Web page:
World & Nation

U.S. rejects proposed coal export facility, siding with one Indian tribe over another

coal export facility protest
Members of the Lummi Nation protest the proposed coal export terminal at Cherry Point in Washington state in 2012.
(Philip A. Dwyer / Bellingham Herald)

The federal government dealt a fatal blow on Monday to a proposed coal export facility in Washington state that pitted two Indian tribes against each other — one that wanted to export coal to Asia, another that argued the facility would damage its historic fishing grounds.

In the end, the Lummi Nation prevailed based on its 1855 treaty with the federal government, which guaranteed the tribe the rights to its “usual and accustomed” fishing grounds in the Salish Sea.

The small tribe won at the expense of the Crow tribe of eastern Montana, which has an agreement with a mining company, Cloud Peak Energy, to develop a coal mine on its 2.2-million-acre reservation. The Crow, poor and geographically isolated, contended that the mine and the terminal to export coal overseas were essential to the tribe’s economic survival.

The proposed port stood to be the largest coal export facility on the West Coast. Known as Gateway Pacific Terminal, it was to be built at Cherry Point, an area zoned for industrial development just north of Bellingham, Wash. The Lummi, in addition to arguing that its fishing grounds would be hurt, said the area included sacred sites and the remains of tribal members.


The Army Corps of Engineers reviewed thousands of pages of documents and found that the terminal’s effect on Lummi fishing rights would exceed the relatively low threshold of damage that is allowed under the treaty, according to Col. John Buck, the corps’ Seattle district commander.

Tim Ballew II, the chairman of the Lummi, called the decision “a historic victory for treaty rights and the constitution” that “protects our sacred site.”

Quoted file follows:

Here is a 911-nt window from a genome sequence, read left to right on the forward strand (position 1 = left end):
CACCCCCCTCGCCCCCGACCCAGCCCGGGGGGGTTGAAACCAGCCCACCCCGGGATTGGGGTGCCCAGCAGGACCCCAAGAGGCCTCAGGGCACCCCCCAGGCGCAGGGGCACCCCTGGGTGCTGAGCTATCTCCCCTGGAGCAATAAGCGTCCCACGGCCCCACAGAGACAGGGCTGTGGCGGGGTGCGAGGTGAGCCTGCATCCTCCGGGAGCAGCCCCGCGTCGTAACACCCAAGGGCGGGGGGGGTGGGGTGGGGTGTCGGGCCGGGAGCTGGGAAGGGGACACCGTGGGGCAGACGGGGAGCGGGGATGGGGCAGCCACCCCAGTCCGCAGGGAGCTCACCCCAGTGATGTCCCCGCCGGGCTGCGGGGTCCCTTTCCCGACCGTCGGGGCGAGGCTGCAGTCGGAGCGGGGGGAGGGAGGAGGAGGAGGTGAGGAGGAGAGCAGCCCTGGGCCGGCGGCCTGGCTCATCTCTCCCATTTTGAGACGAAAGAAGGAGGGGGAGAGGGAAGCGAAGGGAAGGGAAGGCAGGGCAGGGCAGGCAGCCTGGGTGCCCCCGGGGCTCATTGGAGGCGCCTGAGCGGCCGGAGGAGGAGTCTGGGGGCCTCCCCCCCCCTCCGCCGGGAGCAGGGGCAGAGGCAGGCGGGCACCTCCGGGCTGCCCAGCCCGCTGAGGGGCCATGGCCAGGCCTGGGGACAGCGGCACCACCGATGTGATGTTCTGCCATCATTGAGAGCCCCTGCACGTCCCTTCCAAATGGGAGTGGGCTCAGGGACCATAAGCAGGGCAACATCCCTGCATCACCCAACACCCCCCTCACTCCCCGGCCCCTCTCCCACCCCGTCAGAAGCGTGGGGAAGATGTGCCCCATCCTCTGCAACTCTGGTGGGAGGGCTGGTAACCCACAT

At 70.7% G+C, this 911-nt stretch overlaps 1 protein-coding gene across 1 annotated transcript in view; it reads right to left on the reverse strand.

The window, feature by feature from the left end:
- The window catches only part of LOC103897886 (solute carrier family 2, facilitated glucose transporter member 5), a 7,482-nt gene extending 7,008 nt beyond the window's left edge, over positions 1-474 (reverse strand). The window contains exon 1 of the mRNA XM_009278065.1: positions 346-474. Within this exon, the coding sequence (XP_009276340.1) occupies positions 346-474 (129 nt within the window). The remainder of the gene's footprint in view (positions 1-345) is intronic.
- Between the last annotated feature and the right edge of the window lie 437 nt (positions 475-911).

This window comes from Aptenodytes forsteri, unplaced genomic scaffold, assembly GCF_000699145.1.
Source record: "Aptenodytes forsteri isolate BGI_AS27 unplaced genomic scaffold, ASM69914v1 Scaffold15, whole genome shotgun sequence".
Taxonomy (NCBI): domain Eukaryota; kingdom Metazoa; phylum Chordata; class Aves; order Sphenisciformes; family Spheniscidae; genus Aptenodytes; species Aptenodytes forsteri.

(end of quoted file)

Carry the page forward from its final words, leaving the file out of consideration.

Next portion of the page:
“Our ancient ones at Xwe’chieXen, Cherry Point, will rest protected,” he said.

Environmental groups also hailed the decision. They said the terminal and the trains that would have supplied it would have increased local pollution as well as carbon emissions in Asia that contribute to climate change.


A spokesman for the Crow did not immediately respond to a request for comment.

The proposed terminal became a flashpoint in the debate over coal exports in the West, which have typically involved mining interests inland and more liberal areas on the coast. Environmental groups helped galvanize tribal opposition, prompting the Crow to accuse the Lummi of being manipulated.

The Lummi, however, have become increasingly prosperous with a growing casino and a new hotel that have given them more resources to devote to preserving their culture.

Cloud Peak was “very disappointed” with the corps’ decision, its chief executive, Colin Marshall, said. The Cherry Point terminal “has been subjected to an unprecedented parallel process imposed by the corps that served to pick winners and losers among Native American tribes with differing interests in the project,” he said.

The company, which is based in Gillette, Wyo., still intends to develop the mine on the Crow reservation, but it and the tribe face questions about whether they will receive necessary federal permits. Cloud Peak already holds the rights to export coal from an existing terminal in British Columbia and a proposed one in Longview, Wash., a spokesman said in an email.

Opponents are fighting coal exports at those locations.

The coal industry in general has been struggling, as declining demand in the United States and Asia has driven down prices. The nation’s largest mining companies, including Arch Coal and Peabody Energy, have declared bankruptcy.

Cloud Peak has seen its stock plunge in the last two years and was trading at less than $2 per share at the close of business on Monday.


Last month, Marshall said in an earnings call that the coal industry had “permanently changed” because of the rise of cheap natural gas and greater interest in renewable energy.


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